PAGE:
Matthew Bucklin, founder of The Quit Company, emphasized the need for more solutions to help smokers.
“In the next century, tobacco will kill 1 billion people globally and cost $100 trillion in treating illness, lost wages and other related expenditures [according to the World Health Organization]," he said in an emailed statement. "The focus for treatment has solely been on the addiction, overlooking all the other reasons smokers continue to use tobacco. The dependency to smoking is a complex set of chemical, psychological, behavioral, neurological and social factors, unique to each individual. The problem is highly complicated, the cost is unsustainable, and the toll on human life is overwhelming. At this point we need more solutions, not fewer."
CSPI also raised concerns over the sale of products containing lobelia, a botanical banned by FDA in OTC smoking cessation supplements in 1993 for lack of evidence of effectiveness, in various products.
Nicoban by Benbrook, Texas-based Supplement Spot, a marketer and online retailer of supplements and personal care products, claims to help consumers “break free from nicotine addiction the natural way” and to “stop smoking in as little as just 7 days,” according to the company website. The product contains lobelia powder, along with other botanicals.
EZ Quit, manufactured by New Zealand-based UltraHealth and sold in the U.S. via Amazon retailer HerboPharma, also names lobelia as the active ingredient powering EZ Quit’s ability to “keep you calm, relaxed and in control to kick the addiction for good.”
Supplement Spot and UltraHealth did not immediately respond to requests for comment. Several other companies mentioned in CSPI’s letter did not immediately respond to inquiries or could not be reached for comment.
But after this article was published, the president of Supplement Spot, Casey Borgers, shared an email he sent directly to CSPI. In an email to CSPI, he said Nicoban has helped many individuals quit smoking.
"It’s been ages since we’ve made any adjustments to the Nicoban product page and we are highly scrutinized by the State of Texas Health Department," Borgers wrote to CSPI. "The state has never had any issues with Nicoban and we find them stricter than the FDA."
But he said Supplement Spot made made some changes to the Nicoban webpage based on observations made in CSPI's letter to FDA.
"I trust that you will review our changes and respond with constructive comments in order to do what’s right by the law and by the consumer," Borgers wrote to CSPI.
In its letter to FDA, CSPI asked the agency to qualify the cited products as an enforcement priority under the agency’s Health Fraud Compliance Policy Guide because the products claim to treat a condition that is significant; the scientific data supporting the efficacy of the products is weak; the consumers seeking treatment are numerous and vulnerable; and the products directly complete with FDA-approved treatments.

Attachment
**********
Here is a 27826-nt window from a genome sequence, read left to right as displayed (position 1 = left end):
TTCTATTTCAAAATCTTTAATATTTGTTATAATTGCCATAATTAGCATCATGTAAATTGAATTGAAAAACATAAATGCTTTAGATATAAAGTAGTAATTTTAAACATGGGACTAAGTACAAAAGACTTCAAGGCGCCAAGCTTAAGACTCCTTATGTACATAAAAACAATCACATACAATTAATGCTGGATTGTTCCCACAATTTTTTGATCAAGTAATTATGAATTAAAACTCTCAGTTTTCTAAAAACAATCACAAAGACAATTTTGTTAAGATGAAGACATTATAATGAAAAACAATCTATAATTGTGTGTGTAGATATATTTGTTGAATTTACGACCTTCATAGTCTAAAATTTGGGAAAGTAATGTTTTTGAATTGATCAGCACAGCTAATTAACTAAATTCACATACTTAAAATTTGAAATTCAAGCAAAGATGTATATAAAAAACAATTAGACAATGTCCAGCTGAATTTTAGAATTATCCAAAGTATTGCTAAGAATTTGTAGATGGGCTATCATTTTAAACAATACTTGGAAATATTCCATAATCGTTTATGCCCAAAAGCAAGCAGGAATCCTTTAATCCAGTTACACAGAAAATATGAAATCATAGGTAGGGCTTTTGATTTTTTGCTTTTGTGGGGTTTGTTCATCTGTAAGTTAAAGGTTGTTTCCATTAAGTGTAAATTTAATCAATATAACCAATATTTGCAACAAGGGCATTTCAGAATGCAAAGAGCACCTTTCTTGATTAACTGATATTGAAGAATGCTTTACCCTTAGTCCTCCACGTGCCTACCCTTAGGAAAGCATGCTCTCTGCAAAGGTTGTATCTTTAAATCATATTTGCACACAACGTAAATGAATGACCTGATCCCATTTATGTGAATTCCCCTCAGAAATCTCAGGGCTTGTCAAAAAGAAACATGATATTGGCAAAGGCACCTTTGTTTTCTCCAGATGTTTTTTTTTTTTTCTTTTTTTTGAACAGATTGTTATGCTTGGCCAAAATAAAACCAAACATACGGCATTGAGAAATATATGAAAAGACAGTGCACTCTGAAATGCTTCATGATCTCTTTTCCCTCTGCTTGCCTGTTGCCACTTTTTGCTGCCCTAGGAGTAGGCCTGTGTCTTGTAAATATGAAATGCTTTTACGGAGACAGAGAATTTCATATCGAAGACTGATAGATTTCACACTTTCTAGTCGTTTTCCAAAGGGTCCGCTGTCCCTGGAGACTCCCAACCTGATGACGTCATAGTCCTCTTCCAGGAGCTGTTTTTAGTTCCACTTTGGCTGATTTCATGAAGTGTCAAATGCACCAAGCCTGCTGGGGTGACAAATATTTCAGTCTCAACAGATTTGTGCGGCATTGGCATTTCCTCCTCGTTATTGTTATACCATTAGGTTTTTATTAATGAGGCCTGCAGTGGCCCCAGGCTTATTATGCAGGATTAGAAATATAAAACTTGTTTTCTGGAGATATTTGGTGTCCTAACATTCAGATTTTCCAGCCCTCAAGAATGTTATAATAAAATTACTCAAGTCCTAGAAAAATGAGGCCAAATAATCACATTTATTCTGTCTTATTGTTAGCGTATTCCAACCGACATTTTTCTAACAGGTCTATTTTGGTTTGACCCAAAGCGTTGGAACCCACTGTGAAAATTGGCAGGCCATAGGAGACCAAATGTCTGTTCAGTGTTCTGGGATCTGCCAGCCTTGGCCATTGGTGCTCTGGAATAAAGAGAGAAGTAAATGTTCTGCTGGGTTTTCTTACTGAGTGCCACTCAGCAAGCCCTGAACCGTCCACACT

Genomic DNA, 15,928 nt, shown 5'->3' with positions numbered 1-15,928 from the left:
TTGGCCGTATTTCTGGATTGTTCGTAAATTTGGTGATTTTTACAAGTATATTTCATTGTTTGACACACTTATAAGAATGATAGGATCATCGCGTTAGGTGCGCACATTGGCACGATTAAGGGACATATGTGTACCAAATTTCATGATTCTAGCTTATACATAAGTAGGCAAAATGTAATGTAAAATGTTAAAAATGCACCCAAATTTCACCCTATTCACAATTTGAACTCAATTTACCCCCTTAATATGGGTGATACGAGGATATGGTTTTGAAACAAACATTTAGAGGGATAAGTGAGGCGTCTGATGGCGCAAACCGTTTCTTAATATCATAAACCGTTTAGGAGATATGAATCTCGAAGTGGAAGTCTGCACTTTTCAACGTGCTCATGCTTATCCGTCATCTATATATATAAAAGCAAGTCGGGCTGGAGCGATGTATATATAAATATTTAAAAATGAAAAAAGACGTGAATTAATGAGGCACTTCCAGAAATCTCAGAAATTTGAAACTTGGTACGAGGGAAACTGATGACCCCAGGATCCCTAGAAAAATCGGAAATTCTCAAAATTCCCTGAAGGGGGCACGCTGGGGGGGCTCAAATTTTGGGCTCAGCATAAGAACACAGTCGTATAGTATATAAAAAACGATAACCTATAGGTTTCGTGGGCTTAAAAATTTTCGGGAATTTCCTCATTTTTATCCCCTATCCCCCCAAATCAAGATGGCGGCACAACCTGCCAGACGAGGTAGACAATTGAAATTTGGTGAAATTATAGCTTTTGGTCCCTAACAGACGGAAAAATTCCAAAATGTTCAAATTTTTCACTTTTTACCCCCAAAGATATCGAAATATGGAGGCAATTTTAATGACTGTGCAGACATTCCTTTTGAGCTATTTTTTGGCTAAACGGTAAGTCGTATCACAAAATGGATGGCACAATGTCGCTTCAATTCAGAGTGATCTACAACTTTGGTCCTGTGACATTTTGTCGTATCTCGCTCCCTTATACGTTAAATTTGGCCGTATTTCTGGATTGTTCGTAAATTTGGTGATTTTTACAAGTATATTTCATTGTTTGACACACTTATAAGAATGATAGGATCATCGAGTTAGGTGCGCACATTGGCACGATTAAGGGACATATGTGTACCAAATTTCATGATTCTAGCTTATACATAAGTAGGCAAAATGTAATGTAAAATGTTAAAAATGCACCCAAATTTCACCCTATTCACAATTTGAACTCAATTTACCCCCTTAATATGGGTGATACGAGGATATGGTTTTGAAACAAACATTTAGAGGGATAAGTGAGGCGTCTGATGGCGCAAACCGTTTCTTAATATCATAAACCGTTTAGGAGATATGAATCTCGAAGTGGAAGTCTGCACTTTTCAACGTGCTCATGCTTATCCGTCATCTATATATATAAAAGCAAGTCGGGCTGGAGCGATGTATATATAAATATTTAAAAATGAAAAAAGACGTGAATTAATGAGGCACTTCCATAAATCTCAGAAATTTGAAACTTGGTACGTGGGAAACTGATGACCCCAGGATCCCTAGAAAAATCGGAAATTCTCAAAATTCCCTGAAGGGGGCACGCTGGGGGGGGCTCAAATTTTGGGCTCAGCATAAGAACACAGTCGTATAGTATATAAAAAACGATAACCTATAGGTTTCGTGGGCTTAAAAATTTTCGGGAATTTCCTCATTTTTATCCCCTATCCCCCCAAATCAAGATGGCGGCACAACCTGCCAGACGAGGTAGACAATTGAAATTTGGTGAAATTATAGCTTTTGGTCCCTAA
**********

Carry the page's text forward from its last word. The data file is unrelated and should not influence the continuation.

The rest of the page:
The issue at hand is whether claims are lawful and adequately substantiated, an FDA spokesperson said in an email.
“In general, the agency remains concerned when products marketed as dietary supplements are marketed with unsubstantiated or otherwise unlawful claims that could keep some people from accessing appropriate and recognized therapies, such as those to help smokers quit cigarettes,” the agency spokesperson said. “The FDA has and will continue to monitor the marketplace and take action as needed against companies selling products that make these unlawful claims, as well as encourage consumers to avoid purchasing products that claim to prevent, treat or cure diseases without any proof they will work.”
A spokesman for FTC, which polices advertising claims to ensure they are truthful and not deceptive, declined to comment on the letter. But in 2018, at FTC’s request, a federal district court temporarily stopped a company’s advertising of dissolvable oral film strips the agency alleged were deceptively marketed as effective smoking cessation, weight loss and sexual performance aids.
In regulations adopted in 2000, FDA suggested certain smoking-alternative statements are acceptable structure/function claims for dietary supplements, if the claims don’t imply treatment of nicotine addiction, relief of nicotine withdrawal symptoms, or prevention or mitigation of tobacco related illnesses.
Per the Dietary Supplement Health and Education Act of 1994 (DSHEA), structure/function claims must be truthful and not misleading.
Specific examples of possibly acceptable structure/function claims cited by FDA include “smoking alternative,’’ ‘‘temporarily reduces your desire to smoke’’ and ‘‘mimics the oral sensations of cigarette smoke.” But the products must otherwise meet the definition of a dietary supplement, and the context of the claim must not “imply treatment of nicotine addiction, e.g., by suggesting that the product can be used in smoking cessation, or prevention or mitigation of tobacco-related diseases,” FDA stated in its regulations published in the Federal Register.
Further differentiating between a non-permissible disease claim and a permissible structure/function claim, FDA wrote, “For example, such claims would not be disease claims if the context made clear that they were for short-term use in situations where smoke is prohibited or socially unacceptable. ‘To be used as a dietary adjunct in conjunction with your smoking cessation plan,’ however, is a disease claim because it is a claim that the product aids in smoking cessation, thereby implying that the product is useful in treating nicotine addiction.”